Characteristics of External Flow

  • Define external flow and contrast it with internal flow.

  • Explain the difference between developing flow and fully-developed flow.

  • Understand qualitatively how external flow around objects affects drag and will be able to calculate drag forces and terminal velocities.

  • Solve simple engineering problems involving the effects of External (open) flows on bodies of various shapes.

  • Apply laminar and turbulent flow concepts to external flows.

  • The stagnation point is the point where the free stream flow divides itself.

  • The fluid at the body takes the velocity of the body (no-slip condition).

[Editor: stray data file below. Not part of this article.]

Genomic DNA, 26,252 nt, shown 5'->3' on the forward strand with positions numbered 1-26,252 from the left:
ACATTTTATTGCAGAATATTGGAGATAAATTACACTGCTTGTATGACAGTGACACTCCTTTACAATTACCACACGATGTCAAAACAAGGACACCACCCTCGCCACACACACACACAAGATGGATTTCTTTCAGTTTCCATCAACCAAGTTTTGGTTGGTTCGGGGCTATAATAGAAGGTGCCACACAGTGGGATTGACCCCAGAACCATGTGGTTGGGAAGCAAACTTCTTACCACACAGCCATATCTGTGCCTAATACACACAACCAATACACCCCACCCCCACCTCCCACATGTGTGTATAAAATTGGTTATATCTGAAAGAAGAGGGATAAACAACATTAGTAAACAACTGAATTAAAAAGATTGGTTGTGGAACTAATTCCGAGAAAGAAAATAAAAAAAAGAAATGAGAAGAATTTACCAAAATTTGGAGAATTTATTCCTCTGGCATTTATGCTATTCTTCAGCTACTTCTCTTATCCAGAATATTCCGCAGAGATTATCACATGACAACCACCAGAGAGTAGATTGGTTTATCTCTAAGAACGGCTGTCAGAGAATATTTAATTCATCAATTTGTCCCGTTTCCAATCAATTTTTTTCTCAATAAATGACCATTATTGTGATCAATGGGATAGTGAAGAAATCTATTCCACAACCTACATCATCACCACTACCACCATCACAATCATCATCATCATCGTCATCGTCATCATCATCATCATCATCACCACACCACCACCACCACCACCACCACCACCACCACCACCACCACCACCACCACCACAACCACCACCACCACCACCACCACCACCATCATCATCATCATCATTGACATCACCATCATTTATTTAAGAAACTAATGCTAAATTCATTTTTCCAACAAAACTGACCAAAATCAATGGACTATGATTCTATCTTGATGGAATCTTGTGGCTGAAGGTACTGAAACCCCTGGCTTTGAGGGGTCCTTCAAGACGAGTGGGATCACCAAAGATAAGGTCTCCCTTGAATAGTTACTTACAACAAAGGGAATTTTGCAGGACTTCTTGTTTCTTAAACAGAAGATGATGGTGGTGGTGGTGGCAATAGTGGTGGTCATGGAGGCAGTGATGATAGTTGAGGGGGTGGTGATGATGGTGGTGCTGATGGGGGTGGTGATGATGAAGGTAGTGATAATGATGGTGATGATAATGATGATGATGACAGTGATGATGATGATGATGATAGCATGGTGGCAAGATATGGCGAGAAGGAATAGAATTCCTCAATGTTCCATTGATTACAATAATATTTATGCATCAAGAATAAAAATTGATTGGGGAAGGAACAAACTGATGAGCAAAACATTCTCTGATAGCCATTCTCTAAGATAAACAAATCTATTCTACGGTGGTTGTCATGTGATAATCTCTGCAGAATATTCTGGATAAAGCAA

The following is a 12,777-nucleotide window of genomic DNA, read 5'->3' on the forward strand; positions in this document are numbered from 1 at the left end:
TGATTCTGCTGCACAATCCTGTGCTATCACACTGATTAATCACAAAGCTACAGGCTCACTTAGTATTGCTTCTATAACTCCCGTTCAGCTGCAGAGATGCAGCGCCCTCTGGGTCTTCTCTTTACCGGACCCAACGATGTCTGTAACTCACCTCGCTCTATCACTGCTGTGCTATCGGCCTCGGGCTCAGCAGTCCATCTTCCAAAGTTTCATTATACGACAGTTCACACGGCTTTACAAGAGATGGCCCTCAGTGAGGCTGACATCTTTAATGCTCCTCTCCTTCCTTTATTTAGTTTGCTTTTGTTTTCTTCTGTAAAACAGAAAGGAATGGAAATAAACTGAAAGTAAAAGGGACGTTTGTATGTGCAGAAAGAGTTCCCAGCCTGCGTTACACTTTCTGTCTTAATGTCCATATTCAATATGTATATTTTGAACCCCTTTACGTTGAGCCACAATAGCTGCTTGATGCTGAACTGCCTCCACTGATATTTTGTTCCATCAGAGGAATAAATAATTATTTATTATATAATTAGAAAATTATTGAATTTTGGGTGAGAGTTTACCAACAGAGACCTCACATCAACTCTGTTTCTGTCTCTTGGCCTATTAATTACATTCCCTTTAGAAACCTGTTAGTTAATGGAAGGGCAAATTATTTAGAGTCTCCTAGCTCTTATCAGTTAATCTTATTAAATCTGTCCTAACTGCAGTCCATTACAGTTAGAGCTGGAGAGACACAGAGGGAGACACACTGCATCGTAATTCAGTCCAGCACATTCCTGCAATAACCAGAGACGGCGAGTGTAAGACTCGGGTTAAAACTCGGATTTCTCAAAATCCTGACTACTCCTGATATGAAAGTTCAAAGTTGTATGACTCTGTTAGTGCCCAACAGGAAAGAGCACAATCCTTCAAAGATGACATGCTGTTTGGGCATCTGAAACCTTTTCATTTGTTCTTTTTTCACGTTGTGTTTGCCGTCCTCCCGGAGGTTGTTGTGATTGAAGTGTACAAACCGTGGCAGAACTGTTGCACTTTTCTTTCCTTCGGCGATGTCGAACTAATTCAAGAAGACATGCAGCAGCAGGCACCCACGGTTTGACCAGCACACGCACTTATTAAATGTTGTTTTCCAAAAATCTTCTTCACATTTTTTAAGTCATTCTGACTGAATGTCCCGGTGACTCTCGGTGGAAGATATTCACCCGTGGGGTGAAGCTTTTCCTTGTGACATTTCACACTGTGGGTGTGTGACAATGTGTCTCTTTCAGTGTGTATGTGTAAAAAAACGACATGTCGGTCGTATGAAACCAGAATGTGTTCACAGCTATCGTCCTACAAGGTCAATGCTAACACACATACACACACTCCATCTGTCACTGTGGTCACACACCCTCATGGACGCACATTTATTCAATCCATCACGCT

• A boundary layer is formed at the upper and lower surface of the airfoil.

  • The flow in the boundary layer is initially laminar and the transition to turbulence takes place at downstream of the stagnation point, depending on the free stream conditions.

  • The turbulent boundary layer grows more rapidly than the laminar layer, thus thickening the boundary layer on the body surface. So, the flow experiences a thicker body compared to original one.

  • In the region of increasing pressure (adverse pressure gradient), the flow separation may occur. The fluid inside the boundary layer forms a viscous wake behind the separated points.

Solved Example:

64-1-01

The displacement thickness is:

Correct Answer: A

Solved Example:

64-1-02

A streamlined body in which: (DSSSB AE Civil Sept 2021)

Correct Answer: A

Solved Example:

64-1-03

The velocity distribution in a turbulent boundary layer is given by: \[\dfrac{u}{ \cup } = {\left( {\dfrac{y}{\delta }} \right)^{\dfrac{1}{7}}}\] What is the displacement thickness $\delta^*$? (ISRO Scientist ME 2014)

Correct Answer: D